The villagers protested. But the government duly informed its citizens that only the surface of the land belongs to an individual. If the government wants to dig 6 feet below the surface of the earth, it has every right to. Farmlands were bulldozed, and piles of rubble were left heaped on either side of the pipeline. The only means of livelihood for hundreds of villagers was effectively destroyed.
You would imagine that such a gross violation of rights would make people rise up, protest and rebel, but the state has a very effective system of dealing with most such protests. They label every dissenting voice as a Naxalite. They arrest them on suspicions
of sedition. Throw them into jail. Torture them.
I had the pleasure of meeting a very jovial activist who, when he introduced himself from being a resident of such-and-such district, was laughed into silence by his friends and fellow activists. Seeing the confusion on my face, they explained to me that it would be more truthful if he said he belonged to the prison. The gentleman spends almost 9-10 months in jail every year. He is regularly arrested with clockwork precision. His only crime is going to villages and asking people to speak out for their rights.
I had the privilege of escaping all these harsh realities while visiting a very inspiring couple. I had spoken to Dr. Jana a few times of the phone from here inGoa, and we’d made the Bengali connect. Despite having very little time, and on my friend and guide Ajay’s advice, we decided to make the 3 hour drive to visit Dr. Jana. His home is beside the hospital he & his wife have been working at for a few decades now.
The story begins in the mid-80s when a pregnant labourer was denied medical care at Bhilai Steel Plant Hospital. She bled to death at the doorstep of the hospital. The labourers decided that it was time they did something. Every single labourer in the vicinity worked over time and laboured day after day pooling together a meagre 20 rupees each for every day until they could finally afford to rent a tiny garage space. When Dr. Binayak Sen saw this space, he and his colleagues, Dr. & Mrs Jana, were so moved that they stayed on, and helped the mine workers set up and manage what has now become the three storied Shaheed Hospital.
Even today, the hospital is funded completely by the people who go there for medical aid, and the management is known to have refused funding offers from big companies or rich people. They know that would mean compromising the pride that people take in calling it “their own”.
When leaving Chhattisgarh, I was certain of one thing. There is a dire need for the presence of India Unheard there. While I had read about various surveys and reports detailing the number of civilians, security forces & Maoists killed in the last few years, not one mentioned that there have been over 700 deaths on one single road that was built to facilitate the trucks carrying coal for companies. Lack of trained drivers meant tractor drivers took to the wheel, more often than not working overtime to make extra money because they didn’t have fields to live off. The fields now hosted those very same industries they were driving for.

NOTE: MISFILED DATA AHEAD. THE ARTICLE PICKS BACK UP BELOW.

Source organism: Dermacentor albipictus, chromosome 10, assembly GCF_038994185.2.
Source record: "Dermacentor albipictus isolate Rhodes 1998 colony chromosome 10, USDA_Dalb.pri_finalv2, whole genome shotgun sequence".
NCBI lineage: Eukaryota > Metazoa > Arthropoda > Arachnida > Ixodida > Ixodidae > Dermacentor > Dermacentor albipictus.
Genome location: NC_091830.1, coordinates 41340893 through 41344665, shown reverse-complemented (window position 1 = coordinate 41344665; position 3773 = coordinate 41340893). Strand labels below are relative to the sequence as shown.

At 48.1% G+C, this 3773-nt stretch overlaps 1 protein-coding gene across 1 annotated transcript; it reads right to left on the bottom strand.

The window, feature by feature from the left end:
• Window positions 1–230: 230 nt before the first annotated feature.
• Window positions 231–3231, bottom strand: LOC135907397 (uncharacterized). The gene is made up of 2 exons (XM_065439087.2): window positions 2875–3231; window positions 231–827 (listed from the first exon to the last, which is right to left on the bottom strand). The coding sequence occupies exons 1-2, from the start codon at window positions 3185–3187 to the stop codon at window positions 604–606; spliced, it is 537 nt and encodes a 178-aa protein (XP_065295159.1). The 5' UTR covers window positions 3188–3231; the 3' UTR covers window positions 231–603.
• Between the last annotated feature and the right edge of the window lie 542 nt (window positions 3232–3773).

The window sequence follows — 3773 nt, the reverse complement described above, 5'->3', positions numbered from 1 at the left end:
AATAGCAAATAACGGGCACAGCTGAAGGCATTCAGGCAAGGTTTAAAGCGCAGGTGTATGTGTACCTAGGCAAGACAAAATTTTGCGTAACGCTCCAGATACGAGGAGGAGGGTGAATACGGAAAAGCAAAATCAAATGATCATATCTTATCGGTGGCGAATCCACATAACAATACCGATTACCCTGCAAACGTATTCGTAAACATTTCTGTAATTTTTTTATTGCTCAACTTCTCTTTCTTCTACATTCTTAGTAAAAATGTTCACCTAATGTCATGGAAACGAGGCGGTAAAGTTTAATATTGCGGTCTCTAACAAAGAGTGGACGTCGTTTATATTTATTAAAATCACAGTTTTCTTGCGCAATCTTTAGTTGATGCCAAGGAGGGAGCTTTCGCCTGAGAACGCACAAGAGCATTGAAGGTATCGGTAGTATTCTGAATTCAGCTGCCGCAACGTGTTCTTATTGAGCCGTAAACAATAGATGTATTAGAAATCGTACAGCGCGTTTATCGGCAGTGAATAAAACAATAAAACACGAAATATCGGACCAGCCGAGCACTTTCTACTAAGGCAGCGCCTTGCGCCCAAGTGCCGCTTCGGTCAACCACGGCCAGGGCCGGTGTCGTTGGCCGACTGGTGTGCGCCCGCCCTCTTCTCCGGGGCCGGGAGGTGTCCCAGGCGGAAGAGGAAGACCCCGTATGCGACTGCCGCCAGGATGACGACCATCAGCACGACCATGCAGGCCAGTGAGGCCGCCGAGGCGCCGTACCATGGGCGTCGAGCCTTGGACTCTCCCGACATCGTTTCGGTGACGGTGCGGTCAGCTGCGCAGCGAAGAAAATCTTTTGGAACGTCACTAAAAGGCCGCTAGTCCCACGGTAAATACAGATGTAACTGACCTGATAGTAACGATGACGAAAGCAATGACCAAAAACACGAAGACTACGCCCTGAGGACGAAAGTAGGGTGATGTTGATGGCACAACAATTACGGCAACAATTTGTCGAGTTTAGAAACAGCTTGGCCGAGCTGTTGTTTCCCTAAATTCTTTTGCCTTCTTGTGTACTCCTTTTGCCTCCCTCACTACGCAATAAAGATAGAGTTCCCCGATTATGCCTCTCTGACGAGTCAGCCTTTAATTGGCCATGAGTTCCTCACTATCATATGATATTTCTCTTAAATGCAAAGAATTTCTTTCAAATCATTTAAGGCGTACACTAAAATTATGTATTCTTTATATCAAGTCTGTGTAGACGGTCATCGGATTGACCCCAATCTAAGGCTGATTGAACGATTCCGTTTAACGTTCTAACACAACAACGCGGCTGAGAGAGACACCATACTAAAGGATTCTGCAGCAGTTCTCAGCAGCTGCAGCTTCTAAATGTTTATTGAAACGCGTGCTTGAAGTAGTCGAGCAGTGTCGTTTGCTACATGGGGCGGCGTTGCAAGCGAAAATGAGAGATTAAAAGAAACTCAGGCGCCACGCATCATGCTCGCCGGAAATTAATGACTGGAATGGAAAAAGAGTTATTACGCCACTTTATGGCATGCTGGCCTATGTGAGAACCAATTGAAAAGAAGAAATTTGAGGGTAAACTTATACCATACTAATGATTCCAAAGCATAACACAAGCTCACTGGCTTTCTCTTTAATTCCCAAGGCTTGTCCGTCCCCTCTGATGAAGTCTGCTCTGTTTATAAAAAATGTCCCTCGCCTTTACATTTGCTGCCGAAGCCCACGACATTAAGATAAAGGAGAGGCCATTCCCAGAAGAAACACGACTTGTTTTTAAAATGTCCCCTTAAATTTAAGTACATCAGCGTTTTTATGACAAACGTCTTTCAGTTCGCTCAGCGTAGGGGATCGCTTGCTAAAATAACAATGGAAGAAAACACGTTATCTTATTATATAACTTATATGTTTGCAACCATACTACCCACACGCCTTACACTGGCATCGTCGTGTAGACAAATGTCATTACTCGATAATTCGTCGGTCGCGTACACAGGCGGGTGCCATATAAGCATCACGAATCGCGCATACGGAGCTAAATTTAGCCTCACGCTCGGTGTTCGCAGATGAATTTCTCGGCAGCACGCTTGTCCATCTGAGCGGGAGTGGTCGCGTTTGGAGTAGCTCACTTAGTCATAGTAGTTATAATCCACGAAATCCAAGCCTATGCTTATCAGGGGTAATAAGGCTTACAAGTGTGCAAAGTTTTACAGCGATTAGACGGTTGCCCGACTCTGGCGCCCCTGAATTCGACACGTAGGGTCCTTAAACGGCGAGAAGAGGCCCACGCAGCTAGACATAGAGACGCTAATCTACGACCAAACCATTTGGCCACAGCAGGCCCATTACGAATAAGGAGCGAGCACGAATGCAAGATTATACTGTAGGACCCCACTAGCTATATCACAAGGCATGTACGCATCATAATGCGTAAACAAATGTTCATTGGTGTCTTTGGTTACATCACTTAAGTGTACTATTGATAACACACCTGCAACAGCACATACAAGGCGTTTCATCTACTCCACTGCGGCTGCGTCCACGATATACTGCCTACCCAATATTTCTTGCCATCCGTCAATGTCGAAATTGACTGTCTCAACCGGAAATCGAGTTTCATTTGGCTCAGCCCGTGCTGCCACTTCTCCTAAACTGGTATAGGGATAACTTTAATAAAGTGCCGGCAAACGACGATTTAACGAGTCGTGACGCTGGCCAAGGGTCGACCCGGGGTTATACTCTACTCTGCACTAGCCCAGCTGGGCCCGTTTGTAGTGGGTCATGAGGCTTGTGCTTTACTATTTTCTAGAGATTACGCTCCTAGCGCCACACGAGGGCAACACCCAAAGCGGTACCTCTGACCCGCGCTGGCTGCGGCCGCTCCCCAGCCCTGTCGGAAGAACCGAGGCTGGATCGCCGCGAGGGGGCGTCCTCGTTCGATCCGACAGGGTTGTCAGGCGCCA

The media splashes pages and pages of IPL controversies, but hardly any mention that schools and hospitals are barely functioning because people are abandoning their homes to escape from the violence and hardships. The spreading industrial stain is slowly strangling the culture, leaving the communities with no space to voice their sorrows.
These are the spaces where the voices of the people need to be amplified. These are the silences where IndiaUnheard will be needed to intervene.
18 new Community Correspondents were trained in Chhattisgarh in August 2012. Radhika sent us this message while she was at the training:
The people we have with us are pretty awesome! 7 women and 11 men of whom 5 are Adivasi, 9 are Dalit, 2 are OBC and 2 from General category. The training has been great so far, the usual fun when a big bunch of people get together.
We've debated on identity, fought about gender, grumbled about food together... We have with us a great group of people - they have spent major parts of their lives as activists for various causes - land rights, adivasi & dalit issues, advocacy & awareness on various schemes, implementation of the same, child rights, women's empowerment, trafficking etc.
I know all of you will really enjoy meeting them.
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The lockdown has severely hit small scale vendors like street food stall owners and farm labourers in Chattisgarh’s Raigarh district. Our community correspondent Rajesh Gupta sends us this ground report from Turenga village in Raigarh. In the absence of any work or customers, these small vendors are at home without...